“If you look at the Caribbean today nearly all these former colonies are underdeveloped. When they became independent nations, they had little or no investment or financial reserves. This has had the effect of stunting social and economic development at great cost to their people … The poverty that these countries inherited from the British and other European powers at the time of independence, meant that these regions did not have the stability to move to the next level of growth while at the same time carrying large national debts.”
It would be remiss of me though, if I did not point out one gap in what was otherwise a good speech: Ireland’s own role in slavery and colonialism. David Akenson’s If the Irish Ran the World is one book that discusses that role in places like Montserrat, where there are even people with the surname ‘Irish’. It is true that some Irish rebelled against the Crown, but others served colonial interests overseas. They made fortunes from slavery. The most successful returned home as respected members of the establishment, built grand homes and were honoured with statues and plaques that endure to this day.
According to a November 15, 2015 article in the Sunday Times written by Eithne Shorta, it has emerged that more than 90 people in Ireland were listed as enslavers in 1834, controlling approximately 15,000 enslaved people in the Caribbean. Further, it has emerged from the University College London’s compensation database that Irish enslavers benefited to the tune of £375,405 from the compensation pay-out — some say the equivalent of €60.7m in today’s money.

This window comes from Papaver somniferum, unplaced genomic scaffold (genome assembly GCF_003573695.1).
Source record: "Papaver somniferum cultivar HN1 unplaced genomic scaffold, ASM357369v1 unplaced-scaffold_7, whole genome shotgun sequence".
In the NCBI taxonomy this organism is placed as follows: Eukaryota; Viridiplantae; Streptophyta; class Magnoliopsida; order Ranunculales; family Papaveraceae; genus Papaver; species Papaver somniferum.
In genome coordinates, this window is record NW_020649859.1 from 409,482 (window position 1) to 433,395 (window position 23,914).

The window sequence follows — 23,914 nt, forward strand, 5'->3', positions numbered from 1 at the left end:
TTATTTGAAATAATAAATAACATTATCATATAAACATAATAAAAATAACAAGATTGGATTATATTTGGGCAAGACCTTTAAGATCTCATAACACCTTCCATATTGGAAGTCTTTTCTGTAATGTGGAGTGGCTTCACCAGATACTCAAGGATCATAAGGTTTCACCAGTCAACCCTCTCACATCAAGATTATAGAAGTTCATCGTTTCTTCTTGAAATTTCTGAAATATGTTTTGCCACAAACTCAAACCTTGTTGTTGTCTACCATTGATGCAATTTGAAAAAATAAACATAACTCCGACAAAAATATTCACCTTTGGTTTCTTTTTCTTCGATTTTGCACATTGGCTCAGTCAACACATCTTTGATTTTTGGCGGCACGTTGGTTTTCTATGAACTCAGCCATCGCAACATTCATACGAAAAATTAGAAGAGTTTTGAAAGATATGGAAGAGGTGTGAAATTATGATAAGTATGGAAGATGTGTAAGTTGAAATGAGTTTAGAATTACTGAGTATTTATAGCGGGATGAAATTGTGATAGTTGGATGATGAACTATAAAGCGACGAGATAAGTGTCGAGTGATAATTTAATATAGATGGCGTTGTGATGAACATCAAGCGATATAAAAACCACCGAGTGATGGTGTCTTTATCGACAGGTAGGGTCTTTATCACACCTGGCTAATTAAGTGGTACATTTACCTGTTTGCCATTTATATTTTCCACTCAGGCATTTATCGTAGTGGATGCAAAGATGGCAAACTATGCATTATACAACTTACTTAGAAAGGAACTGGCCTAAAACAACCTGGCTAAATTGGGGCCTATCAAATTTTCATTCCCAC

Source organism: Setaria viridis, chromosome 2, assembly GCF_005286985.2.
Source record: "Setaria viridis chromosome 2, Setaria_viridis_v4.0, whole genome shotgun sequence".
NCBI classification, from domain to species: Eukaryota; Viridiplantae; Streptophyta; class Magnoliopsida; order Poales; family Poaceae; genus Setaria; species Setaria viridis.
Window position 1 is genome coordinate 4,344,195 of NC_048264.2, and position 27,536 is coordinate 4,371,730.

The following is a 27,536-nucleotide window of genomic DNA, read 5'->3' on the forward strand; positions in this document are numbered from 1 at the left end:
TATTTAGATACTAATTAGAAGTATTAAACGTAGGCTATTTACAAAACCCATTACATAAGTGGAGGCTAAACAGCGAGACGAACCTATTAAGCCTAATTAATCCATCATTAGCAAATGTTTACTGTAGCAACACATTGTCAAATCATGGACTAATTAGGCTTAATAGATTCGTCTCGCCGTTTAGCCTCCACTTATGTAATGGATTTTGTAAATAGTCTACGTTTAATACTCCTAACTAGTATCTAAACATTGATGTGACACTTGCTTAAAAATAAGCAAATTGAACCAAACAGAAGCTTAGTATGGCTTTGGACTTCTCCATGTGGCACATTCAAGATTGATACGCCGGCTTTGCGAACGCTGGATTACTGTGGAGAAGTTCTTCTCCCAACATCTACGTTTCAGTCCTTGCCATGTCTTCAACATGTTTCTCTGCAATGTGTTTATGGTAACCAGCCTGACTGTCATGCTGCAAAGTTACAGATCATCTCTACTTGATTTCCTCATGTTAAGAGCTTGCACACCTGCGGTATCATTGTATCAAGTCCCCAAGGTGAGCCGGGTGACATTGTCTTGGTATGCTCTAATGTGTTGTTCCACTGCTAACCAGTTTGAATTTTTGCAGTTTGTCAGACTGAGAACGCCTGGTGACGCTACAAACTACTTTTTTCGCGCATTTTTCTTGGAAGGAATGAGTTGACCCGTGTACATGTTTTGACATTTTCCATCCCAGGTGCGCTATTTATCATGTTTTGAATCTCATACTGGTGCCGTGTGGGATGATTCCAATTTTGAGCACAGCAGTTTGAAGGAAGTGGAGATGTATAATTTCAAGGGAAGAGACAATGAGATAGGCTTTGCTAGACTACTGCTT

Interestingly enough, the globalisation of the Black Lives Matter movement in the aftermath of the murder of African-American George Floyd has forced some Irish institutions to move to make amends for their role in slavery. In a March 2021 article by Rory Carroll, in the Irish Observer, we learn that Trinity College Dublin, founded in 1592, has launched a two-year investigation into its colonial past that will scrutinise funding, curricula and scholars, including George Berkeley, an enslaver philosopher after whom Trinity’s library was named.
After Britain abolished slavery in 1833, the university said, it continued to “export colonial ideologies and servants” to India, Africa and East Asia. “As one of the world’s oldest universities [we] have a particular responsibility to study our past,” said the provost, Patrick Prendergast.
It has been revealed that the front entrance to Trinity, and many other architectural landmarks, were built with money from tobacco and other slave-related revenues. There have even been calls to replace a statue of John Mitchel, a nationalist hero who supported US slavery, and a plaque to Major Richard Dowling, a Galway-born officer in the Confederate army.
“The establishment in Ireland was as much part of the empire as England was,” Neil Jordan, the film director and writer, is reported as having said.
So, from one history buff to another, I say, let’s keep talking history and gather more billionaires to the cause. At the same time, let us find those missing links and insert them so that all perpetrators can be identified and all victims can truly seek satisfaction and redress.
Send feedback to firstname.lastname@example.org.